Even if you're already stretched thin, it's crucial to ensure that you and your loved ones are taken care of financially in the future. Start by creating a budget, and make sure to include savings for retirement and other long-term goals. One simple way to get the ball rolling is to participate in employer-sponsored retirement plans. If you have debt, make a plan to pay it down. Put money into a savings account each month to have in case of emergency or just so you're prepared for the future.

Consider life insurance & disability insurance

At this point in your life, you have considerable responsibilities. But, nothing is guaranteed. In order to feel a sense of peace and, therefore, reduce stress, consider purchasing life insurance and disability insurance for yourself so that your loved ones will be taken care of financially if something happens to you.

Even if you are young and healthy, it's wise to have life insurance if other people are relying on you for your income. Similarly, disability insurance will provide financial assistance if you are unexpectedly hurt or become sick and can't work.

Have heart-to-heart conversations

It may help you manage the stress if you have regular real-talk check-ins with your parents and children. This will help them understand your situation and give them a chance to express their own concerns. Be sure to help them be realistic about what you can and cannot do.

For example, if your elderly parent needs help with household chores, explain that you can only do so much because you also have young children to care for. By being honest and open and making expectations clear, you can help reduce stress and avoid resentment.

Get more conversation tips to use with your aging parents

Involve your children in college planning

As your kids head into their teen years, consider looping them into the financial discussions about going to college. This will help them understand your financial limitations and be realistic about what you can pay for. It also can be a good bonding experience as you work together to plan for their future. Involving your children in college planning also can help to ease any guilt you may feel about not being able to fully support their education.

If your children are still young, don't forget to take advantage of tools like a 529 college savings plan that can be tax advantageous and help them pay for college in the future.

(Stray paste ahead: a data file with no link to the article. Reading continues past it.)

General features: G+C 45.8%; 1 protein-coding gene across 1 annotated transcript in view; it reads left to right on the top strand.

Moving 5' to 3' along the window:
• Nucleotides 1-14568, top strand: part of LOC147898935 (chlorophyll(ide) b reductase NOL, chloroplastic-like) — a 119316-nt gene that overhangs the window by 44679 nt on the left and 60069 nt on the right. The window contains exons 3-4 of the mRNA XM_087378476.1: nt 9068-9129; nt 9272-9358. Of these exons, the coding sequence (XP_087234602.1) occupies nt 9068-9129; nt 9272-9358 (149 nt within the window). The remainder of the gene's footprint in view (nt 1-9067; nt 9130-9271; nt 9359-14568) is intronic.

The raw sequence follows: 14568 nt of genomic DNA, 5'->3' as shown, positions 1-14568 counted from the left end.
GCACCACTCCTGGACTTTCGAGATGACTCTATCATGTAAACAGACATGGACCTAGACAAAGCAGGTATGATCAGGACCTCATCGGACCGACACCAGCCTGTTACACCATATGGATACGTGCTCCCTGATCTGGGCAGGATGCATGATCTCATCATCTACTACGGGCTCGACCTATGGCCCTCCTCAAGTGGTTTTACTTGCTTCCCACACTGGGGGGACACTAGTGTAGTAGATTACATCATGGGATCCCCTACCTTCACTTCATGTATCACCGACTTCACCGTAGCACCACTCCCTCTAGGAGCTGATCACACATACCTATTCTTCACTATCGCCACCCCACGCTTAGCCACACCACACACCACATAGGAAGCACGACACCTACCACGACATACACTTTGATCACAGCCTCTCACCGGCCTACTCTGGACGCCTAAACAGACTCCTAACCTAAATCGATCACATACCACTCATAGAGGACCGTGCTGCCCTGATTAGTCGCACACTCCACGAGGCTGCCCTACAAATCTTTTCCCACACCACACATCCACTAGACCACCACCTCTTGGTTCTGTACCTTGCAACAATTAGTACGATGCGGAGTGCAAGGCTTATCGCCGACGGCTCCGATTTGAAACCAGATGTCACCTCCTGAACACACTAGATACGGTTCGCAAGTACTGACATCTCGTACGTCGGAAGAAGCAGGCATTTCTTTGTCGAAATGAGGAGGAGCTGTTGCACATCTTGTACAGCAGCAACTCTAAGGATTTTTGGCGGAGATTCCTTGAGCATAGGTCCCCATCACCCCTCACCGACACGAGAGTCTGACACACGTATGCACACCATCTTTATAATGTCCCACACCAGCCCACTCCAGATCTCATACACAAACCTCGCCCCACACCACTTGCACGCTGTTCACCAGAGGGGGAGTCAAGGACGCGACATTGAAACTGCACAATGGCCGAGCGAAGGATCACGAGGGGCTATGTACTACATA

Consult with a financial advisor

With so many demands on your time and resources, it's important to have a clear financial plan. A financial advisor can help you create a budget, set aside money for retirement and find ways to save and invest that fit your individual situation. They will look at your overall financial picture and make recommendations on how you can best balance caring for your children and parents and more.

Make time for yourself and seek support

It's easy to get so caught up in taking care of others that you forget to take care of yourself. But if you're not taking care of your own needs, you won't be able to take care of anyone else. Make sure to schedule some time each week for activities that make you happy.

Having so many caretaking duties also can be isolating, so it's important to seek out supportive relationships. Join a group and meet other people in similar situations. Talking to others who understand what you're going through can help you feel less alone and more equipped to handle whatever challenges come your way.

gold line

Being in the sandwich generation has its rewards

While being a member of the sandwich generation can be a difficult position to be in, it also can be an incredibly rewarding one. When you're struggling, just remember that you're the glue that holds your family together. You're providing an invaluable service to both your children and your parents, and it will pay off in the long run.

If you are a part of the sandwich generation, know that you're not alone. There are ways to manage the stress as long as you're willing to reach out for help and support.

Thrivent and its financial advisors and professionals do not provide legal, accounting or tax advice. Consult your attorney or tax professional.

If requested, a licensed insurance agent/producer may contact you and financial solutions, including insurance, may be solicited.

A 529 College Savings Plan is offered through a brokerage arrangement with Thrivent Investment Management Inc. and are not guaranteed or insured by the FDIC and may lose value. Consider the investment objectives, risks, charges, and expenses associated before investing. Read the issuers official statement carefully for additional information before investing. Investigate possible state tax benefits that may be available based on the state sponsor of the plan, the residency of the account owner, and the account beneficiary. Consult with a tax professional to analyze all tax implications prior to investing.